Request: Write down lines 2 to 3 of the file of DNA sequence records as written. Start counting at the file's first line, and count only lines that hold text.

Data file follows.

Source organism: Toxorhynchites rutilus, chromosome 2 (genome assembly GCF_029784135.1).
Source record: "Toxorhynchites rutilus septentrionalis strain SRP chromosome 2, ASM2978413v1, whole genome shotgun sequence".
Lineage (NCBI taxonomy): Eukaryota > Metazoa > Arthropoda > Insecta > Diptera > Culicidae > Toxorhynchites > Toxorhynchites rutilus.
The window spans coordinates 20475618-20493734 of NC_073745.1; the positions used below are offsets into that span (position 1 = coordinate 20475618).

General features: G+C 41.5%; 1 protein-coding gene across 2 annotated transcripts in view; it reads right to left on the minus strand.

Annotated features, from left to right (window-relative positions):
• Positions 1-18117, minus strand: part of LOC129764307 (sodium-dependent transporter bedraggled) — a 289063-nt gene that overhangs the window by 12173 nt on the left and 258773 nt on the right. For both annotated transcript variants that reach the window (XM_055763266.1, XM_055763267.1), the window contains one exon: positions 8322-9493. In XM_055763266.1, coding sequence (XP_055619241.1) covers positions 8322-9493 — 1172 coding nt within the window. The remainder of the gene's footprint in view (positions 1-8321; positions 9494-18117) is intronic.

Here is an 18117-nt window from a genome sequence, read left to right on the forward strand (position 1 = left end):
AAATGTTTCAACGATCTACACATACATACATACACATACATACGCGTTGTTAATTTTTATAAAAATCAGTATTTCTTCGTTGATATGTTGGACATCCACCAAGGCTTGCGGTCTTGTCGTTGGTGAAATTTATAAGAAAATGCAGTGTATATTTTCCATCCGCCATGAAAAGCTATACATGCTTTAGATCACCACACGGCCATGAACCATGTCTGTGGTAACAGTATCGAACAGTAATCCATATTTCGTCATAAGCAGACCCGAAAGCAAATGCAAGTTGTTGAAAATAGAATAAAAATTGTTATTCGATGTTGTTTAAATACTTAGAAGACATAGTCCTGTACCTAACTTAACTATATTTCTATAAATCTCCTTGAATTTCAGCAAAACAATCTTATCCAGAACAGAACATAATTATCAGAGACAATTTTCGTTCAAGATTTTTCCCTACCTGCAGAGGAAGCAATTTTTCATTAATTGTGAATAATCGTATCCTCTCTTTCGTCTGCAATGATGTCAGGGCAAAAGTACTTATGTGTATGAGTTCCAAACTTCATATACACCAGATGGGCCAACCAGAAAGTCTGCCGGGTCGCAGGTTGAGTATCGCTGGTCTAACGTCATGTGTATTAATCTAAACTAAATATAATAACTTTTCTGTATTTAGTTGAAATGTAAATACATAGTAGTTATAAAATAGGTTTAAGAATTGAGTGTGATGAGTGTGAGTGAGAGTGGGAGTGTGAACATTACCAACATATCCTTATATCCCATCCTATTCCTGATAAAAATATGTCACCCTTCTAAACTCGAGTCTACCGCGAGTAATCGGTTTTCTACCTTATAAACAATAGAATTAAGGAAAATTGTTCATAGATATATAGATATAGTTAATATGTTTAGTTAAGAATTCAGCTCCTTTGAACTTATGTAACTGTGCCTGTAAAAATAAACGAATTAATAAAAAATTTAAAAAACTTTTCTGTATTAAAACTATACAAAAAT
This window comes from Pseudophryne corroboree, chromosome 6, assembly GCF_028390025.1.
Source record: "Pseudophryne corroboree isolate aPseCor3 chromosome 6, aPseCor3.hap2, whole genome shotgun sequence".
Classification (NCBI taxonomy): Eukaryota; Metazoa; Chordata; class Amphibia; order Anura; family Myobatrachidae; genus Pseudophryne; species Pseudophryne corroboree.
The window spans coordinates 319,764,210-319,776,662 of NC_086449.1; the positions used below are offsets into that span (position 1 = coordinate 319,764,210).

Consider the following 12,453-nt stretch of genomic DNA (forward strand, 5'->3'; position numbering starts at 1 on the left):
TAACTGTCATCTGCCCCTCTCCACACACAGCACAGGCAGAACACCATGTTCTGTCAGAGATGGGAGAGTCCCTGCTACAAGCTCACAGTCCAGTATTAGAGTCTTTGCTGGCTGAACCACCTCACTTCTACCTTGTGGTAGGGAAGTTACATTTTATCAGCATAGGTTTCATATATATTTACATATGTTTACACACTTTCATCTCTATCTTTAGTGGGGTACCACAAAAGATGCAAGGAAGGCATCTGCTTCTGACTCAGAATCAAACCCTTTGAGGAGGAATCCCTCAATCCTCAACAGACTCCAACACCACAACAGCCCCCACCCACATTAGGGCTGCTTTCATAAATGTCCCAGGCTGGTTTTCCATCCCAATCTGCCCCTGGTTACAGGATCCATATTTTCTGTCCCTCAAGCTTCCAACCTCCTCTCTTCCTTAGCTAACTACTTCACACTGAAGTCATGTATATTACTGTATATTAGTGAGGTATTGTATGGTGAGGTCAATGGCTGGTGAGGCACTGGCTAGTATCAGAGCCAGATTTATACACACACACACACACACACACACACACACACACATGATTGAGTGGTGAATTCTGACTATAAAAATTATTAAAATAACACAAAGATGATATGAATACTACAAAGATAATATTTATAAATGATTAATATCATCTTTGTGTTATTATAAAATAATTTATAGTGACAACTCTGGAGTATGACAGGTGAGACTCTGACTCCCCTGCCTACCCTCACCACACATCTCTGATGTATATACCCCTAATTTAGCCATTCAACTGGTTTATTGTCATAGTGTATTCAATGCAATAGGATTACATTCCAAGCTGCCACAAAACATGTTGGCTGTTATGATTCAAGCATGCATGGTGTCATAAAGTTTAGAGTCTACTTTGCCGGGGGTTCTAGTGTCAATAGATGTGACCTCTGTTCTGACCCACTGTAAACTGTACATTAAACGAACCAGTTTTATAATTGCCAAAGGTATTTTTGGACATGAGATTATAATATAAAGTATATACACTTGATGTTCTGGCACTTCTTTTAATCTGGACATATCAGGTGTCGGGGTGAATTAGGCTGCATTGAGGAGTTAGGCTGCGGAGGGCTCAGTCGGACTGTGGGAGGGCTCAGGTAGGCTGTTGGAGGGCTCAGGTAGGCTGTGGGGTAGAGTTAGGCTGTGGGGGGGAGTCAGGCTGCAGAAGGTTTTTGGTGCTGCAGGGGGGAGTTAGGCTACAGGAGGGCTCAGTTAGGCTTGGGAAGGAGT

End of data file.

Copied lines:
Source record: "Toxorhynchites rutilus septentrionalis strain SRP chromosome 2, ASM2978413v1, whole genome shotgun sequence".
Lineage (NCBI taxonomy): Eukaryota > Metazoa > Arthropoda > Insecta > Diptera > Culicidae > Toxorhynchites > Toxorhynchites rutilus.